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Hollywood films and US politics

I recently had the opportunity to watch Vice. The film, starring Christian Bale as former US Vice-President ‘Dick Cheney’, recounts key events in the politician’s life that led to his assumption of power. Now, as you may expect, the politics of the film are particularly obvious – director, Adam McKay, leaves us in no doubt as to what he thinks of Cheney, making him responsible for essentially everything bad in America and depicting him with a literal black heart. Bale, after winning a Golden Globe, thanked “Satan” as his inspiration for the portrayal. Now, there’s no issue with a film having a particular political stance, but it got me thinking – where are all the films about Democrats? Hollywood won’t shy away from casting Republican politicians in an evil light, but does it offer the same view of the Democrat party?

Last year, documentary filmmaker, Michael Moore, was back with Fahrenheit 11/9, a look at the Trump administration and how to ‘get out’ of it. Moore was not shy about his opinions of the current political situation – critics noted that he “romanticised the new wave of progressive action as if it were the second coming” and that he really wants to draw a Trump-Hitler parallel (at one stage, using footage to make Hitler lip-sync a Trump speech). This is the latest in a long line of films attacking Republican politicians – Watergate is normally the obvious target. We did see some films about Democrats in recent years – Hugh Jackman appeared as ‘Gary Hart’, the expected 1988 Presidential nominee, in 2018’s The Front Runner. Hart dared the press to follow him around in his free time to prove he wasn’t cheating on his wife – they took him up on the offer, and proved he was in fact up to no good. The scandal took him down, and George H. W. Bush won the presidency. In the film, Hart is the undoubted hero, and the press no-good villains for depriving America of this visionary politician (the same sentiment wasn’t expressed about 2017’s The Post, but then the target of the press’ inquiries was that no good Republican Richard Nixon).

The incident was massively controversial

The only real drama about a Democrat came in 2017’s Chappaquiddick. Jason Clarke starred as ‘Ted Kennedy’, the youngest brother of President John F. Kennedy, who drove his car into a body of water in 1969, resulting in the death of his female passenger. The film depicts the accident and the Kennedy family’s response. The incident was massively controversial – Kennedy fled the scene after the accident, but there was evidence that his passenger lived for hours afterwards before eventually drowning, and could therefore have been saved. There was also much criticism of the decision to forego a manslaughter charge, assumedly because of Kennedy’s political importance.

It’s also worth mentioning Dinesh D’Souza’s documentaries – since 2012, D’Souza has released four films attacking Barack Obama, Hillary Clinton and the American’s Left view of America. All of them have been much derided and, if I’m fair, they’re not particularly watchable or enjoyable as films. His most recent film, Death of a Nation (2018), received much fire for the way that it compared the contemporary Democratic with that of Hitler’s Nazi party, and therein lies one of the differences – it wasn’t an issue when Trump was a target, but it becomes a problematic label when the Right use it. The only serious film critiquing a Democrat came out nearly 50 years after the inciting incident (and ten years after Kennedy’s death), whereas we have a mainstream movie about Cheney 10 years after he left office. There’s also, of course, the question of reception – Vice and Fahrenheit 11/9 received wide releases, tons of reviews and, in Vice’s case, likely some Oscars too. Even The Front Runner was widely touted, before it grossed barely anything and received really mixed reviews. Chappaquiddick, on the other hand, was buried on release, despite strong reviews.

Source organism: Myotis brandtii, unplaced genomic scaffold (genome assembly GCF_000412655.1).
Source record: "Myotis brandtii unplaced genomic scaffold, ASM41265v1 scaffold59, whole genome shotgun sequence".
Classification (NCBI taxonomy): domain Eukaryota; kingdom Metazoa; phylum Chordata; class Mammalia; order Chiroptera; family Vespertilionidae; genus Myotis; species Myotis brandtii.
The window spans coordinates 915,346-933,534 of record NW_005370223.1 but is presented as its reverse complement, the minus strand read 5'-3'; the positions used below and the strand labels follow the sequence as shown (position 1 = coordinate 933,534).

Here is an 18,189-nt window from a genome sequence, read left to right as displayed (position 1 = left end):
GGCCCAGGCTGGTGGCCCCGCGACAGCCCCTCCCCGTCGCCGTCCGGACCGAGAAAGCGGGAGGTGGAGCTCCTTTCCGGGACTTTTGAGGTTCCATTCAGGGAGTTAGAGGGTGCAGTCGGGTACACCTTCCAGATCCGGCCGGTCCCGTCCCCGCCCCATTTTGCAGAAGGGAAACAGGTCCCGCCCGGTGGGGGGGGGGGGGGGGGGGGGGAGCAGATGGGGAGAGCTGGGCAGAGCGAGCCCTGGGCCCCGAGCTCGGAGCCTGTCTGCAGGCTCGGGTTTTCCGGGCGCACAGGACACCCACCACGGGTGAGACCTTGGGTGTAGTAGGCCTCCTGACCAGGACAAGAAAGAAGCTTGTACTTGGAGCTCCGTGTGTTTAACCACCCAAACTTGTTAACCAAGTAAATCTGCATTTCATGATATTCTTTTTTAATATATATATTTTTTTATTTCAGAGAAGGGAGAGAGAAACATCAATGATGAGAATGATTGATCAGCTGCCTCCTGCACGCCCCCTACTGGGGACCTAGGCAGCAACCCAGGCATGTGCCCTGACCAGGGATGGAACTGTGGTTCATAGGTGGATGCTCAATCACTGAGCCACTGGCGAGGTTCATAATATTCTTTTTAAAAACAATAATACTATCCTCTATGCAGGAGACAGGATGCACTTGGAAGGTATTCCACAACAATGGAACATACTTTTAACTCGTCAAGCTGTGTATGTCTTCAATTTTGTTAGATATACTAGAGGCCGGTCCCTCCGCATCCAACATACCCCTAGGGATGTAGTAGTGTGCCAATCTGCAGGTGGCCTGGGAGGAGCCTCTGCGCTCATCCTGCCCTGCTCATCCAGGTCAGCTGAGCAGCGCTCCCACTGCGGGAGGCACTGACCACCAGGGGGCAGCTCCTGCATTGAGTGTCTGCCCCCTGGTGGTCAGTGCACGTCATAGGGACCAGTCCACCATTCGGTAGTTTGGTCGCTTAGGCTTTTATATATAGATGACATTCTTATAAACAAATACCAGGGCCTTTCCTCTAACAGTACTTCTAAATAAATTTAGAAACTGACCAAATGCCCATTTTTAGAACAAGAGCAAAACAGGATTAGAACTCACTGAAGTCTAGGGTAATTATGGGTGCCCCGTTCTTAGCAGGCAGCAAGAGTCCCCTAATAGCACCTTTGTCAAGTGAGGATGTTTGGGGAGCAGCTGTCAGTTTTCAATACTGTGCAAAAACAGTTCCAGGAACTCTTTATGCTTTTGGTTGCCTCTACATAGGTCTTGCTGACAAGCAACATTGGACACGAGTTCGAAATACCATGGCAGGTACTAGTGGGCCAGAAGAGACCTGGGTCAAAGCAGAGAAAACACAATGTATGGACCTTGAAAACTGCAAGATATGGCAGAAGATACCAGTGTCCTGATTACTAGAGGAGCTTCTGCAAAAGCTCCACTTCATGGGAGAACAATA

they should acknowledge that there are interesting stories on both sides of the political spectrum

It’s arguable, I suppose, that there’s just more material when dealing with Republican politicians, but I don’t think that’s the case. No administration is without scandal and, in the era of #MeToo, it seems to me baffling that Hollywood wouldn’t consider making a non-heroic film about JFK, or the sexual misconduct allegations against Bill Clinton. At the moment, there are large chunks of the American public that feel Hollywood is propagandistic and out-of-touch – coming down hard on Republicans while ignoring or deifying Democrats is only going to cement that opinion. The point of this article is not to suggest that Hollywood should stop making films about politicians and politics – far from it – but rather that they should acknowledge that there are interesting stories on both sides of the political spectrum, and try to cover them. People want entertaining and enjoyable films and, if every story is forced into a ‘Republican bad-Democrat good’ binary, Hollywood is massively crimping the number of stories to tell and essentially halving its potential audience. Republicans can be villains and Democrats heroes, of course, but the inverse is equally true.

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